In any normal week, Carney’s Community would be offering a whole host of programmes aimed at getting disengaged and excluded young people off the streets. This includes providing free boxing sessions for different age groups, mentoring individuals and even feeding participants.
But of course, these days things are far from normal. Due to the Coronavirus pandemic, the way the Battersea-based charity usually runs has had to change.
George Turner, Manager of Carney's Community, explained to ConnectSport: “We've had to close the centre, so we've had to cancel all the boxing sessions that we do. That's impacted on our income because about a third of the money we were making was coming through the social enterprise.”
The organisation, inspired by boxing legend Mick Carney, successfully reduces offending, re-offending and anti-social behaviour, improving communities as a result. But without funding, Carney’s will lose the resources it needs to continue its good work.
Many planned fundraising events have also been cancelled. But like all good community organisations, Carney’s has done its best to adapt in order to still help those who need it right now.
“The key work and the mentoring has had to reduce significantly, but we’ve started doing food drops,” says George.
“We use it as an opportunity just to go and see some of the people we've been working with, and have a conversation with them – obviously without going in the house, we just stand outside and have a chat with them.
“We also get daily work-out videos up on Instagram. We do Zoom work-out sessions specifically for targeted participants. We do some live yoga sessions as well. And obviously a lot of mentoring over the phone via Zoom and FaceTime.”
But with the restrictions imposed by the Government, there is the concern that some of the usual participants will lose the structure and safety net previously provided to them in person at Carney’s Community.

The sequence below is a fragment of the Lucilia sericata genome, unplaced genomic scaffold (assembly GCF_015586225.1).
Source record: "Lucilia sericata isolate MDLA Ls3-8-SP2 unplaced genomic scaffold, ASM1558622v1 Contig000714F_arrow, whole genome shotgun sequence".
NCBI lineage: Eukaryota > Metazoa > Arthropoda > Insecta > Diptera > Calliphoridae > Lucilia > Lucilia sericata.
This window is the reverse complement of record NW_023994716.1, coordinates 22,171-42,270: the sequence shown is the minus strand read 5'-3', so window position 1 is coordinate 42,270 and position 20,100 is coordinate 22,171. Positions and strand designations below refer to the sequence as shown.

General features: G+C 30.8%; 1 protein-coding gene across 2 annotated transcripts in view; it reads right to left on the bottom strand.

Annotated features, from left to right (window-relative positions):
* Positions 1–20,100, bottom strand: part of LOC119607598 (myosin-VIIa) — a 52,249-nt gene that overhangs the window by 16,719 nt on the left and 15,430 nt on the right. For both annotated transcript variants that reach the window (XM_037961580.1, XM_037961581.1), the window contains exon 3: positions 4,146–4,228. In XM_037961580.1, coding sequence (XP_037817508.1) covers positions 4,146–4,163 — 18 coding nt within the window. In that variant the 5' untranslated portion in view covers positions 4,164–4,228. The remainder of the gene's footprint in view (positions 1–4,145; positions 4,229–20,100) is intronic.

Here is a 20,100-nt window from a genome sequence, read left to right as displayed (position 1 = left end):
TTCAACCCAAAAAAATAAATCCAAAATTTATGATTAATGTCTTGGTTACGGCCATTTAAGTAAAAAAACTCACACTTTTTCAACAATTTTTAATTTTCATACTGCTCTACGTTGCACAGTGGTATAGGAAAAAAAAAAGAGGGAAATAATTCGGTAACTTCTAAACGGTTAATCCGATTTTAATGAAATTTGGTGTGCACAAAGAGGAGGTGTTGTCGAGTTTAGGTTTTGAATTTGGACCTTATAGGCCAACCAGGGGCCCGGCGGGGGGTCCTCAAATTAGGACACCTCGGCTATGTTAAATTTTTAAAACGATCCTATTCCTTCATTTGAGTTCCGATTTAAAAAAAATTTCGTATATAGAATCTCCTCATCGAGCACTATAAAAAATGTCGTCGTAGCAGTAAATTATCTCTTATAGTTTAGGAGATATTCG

“Many of them would call our centres their ‘second home’, sometimes their first home,” George adds. “So the fact that they are no longer going to be able to come down there for the moment, means that they're going to be struggling even more.”
For some, regular contact has been maintained via the methods previously mentioned. But certain individuals are harder to keep engaged than others.
George explains that before the pandemic he or his staff would go around to houses or onto estates to find those who haven’t been turning up regularly. But, because of the lockdown, this is no longer an option.
“It's difficult for us to get any kind of contact with them. Some of them don't have phones. Some of them change their phones every two minutes so we don't have their numbers. And then there's a concern where a lot of them live in homes where there's neglect and abuse.
“And I think there's a lot of tensions with a number of families we're working with as well. Because of the fact that everybody's under each other’s feet all of the time.”
As lockdown continues and funding is diminished, there is the obvious concern that it may be a while before the charity can re-open.
“I imagine gyms are probably going to be one of the last things allowed to open up. And when they do, I imagine they will be asked to do so with quite low numbers initially.
“The main way it’s going to impact on us is funding. But we have managed to pull in some, and we're doing an online emergency appeal.”
Despite the fears, George remains hopeful that the high number of people that Carney’s was attracting before the lockdown, will return.
“In the boxing sessions, we probably get in about 40 young people coming down for each session. And in the youth clubs, we were getting about 60.
“We're hoping we still get high numbers when things come back. It will probably take a while to build up, but because we are still in contact with quite a few of them I think they are quite keen to get back involved when we open up.”
By Hal Fish.